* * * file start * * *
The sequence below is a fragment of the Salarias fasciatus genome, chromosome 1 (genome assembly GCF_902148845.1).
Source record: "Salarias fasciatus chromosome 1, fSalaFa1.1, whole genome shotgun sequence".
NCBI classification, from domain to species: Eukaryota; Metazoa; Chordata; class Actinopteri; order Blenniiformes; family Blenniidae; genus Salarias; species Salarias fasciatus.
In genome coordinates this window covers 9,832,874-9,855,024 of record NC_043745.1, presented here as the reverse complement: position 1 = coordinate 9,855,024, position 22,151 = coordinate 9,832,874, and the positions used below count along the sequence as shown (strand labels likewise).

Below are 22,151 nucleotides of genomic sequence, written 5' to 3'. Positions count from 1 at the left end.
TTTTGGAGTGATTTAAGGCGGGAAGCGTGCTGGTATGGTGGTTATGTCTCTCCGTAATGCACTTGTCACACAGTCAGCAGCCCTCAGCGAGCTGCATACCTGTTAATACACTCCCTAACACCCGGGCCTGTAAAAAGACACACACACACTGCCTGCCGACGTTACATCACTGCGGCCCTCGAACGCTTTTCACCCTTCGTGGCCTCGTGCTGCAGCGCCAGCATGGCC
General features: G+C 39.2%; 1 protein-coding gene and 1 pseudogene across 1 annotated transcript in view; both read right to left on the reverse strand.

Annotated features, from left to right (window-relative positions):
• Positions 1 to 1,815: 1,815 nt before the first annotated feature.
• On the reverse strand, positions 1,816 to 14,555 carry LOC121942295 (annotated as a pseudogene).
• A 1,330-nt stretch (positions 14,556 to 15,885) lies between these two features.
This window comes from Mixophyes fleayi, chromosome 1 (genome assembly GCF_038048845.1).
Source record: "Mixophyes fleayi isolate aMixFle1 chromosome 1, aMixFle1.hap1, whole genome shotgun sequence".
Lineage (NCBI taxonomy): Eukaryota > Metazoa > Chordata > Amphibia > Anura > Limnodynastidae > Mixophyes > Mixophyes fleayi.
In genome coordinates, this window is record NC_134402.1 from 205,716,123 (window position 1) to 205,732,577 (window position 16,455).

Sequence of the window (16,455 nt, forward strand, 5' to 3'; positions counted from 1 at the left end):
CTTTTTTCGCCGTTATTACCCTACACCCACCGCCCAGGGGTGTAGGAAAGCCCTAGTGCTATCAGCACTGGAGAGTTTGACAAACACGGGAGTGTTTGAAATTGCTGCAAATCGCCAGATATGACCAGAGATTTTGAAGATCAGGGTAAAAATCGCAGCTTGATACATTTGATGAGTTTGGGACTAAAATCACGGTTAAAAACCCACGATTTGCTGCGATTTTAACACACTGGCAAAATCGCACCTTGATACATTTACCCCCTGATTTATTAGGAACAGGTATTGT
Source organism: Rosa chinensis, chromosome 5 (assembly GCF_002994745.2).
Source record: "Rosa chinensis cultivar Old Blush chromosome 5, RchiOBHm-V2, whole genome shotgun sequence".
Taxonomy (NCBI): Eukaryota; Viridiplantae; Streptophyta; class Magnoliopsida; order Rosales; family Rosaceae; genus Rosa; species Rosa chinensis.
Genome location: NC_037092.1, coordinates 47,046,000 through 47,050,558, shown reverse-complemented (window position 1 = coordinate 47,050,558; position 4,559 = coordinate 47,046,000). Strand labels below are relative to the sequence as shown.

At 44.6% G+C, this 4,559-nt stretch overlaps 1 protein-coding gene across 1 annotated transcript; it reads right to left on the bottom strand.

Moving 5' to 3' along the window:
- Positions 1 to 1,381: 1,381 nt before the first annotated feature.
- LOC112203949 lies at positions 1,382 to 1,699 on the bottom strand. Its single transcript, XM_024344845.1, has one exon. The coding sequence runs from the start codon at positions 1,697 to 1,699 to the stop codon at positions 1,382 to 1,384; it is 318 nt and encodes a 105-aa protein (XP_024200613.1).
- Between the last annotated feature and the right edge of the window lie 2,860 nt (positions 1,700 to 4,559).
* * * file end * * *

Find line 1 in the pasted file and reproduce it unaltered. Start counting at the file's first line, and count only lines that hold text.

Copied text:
The sequence below is a fragment of the Salarias fasciatus genome, chromosome 1 (genome assembly GCF_902148845.1).